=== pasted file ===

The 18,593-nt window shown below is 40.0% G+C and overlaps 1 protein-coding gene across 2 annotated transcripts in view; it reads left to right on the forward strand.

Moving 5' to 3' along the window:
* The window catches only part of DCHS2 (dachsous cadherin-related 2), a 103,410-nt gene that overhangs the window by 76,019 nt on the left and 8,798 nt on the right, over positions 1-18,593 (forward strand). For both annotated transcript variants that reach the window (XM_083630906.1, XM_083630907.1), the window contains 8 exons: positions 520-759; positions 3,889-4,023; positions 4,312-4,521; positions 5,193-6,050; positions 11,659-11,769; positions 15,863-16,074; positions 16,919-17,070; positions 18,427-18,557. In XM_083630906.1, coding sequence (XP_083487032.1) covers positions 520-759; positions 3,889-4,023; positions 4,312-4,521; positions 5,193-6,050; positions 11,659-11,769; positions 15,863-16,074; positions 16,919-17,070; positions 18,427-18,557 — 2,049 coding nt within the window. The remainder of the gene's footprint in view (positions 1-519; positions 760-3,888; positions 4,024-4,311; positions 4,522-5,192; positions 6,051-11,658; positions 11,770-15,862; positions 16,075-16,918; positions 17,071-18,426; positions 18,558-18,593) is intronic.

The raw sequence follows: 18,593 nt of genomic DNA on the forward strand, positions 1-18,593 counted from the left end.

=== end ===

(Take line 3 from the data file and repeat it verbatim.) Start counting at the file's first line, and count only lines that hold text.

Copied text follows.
* The window catches only part of DCHS2 (dachsous cadherin-related 2), a 103,410-nt gene that overhangs the window by 76,019 nt on the left and 8,798 nt on the right, over positions 1-18,593 (forward strand). For both annotated transcript variants that reach the window (XM_083630906.1, XM_083630907.1), the window contains 8 exons: positions 520-759; positions 3,889-4,023; positions 4,312-4,521; positions 5,193-6,050; positions 11,659-11,769; positions 15,863-16,074; positions 16,919-17,070; positions 18,427-18,557. In XM_083630906.1, coding sequence (XP_083487032.1) covers positions 520-759; positions 3,889-4,023; positions 4,312-4,521; positions 5,193-6,050; positions 11,659-11,769; positions 15,863-16,074; positions 16,919-17,070; positions 18,427-18,557 — 2,049 coding nt within the window. The remainder of the gene's footprint in view (positions 1-519; positions 760-3,888; positions 4,024-4,311; positions 4,522-5,192; positions 6,051-11,658; positions 11,770-15,862; positions 16,075-16,918; positions 17,071-18,426; positions 18,558-18,593) is intronic.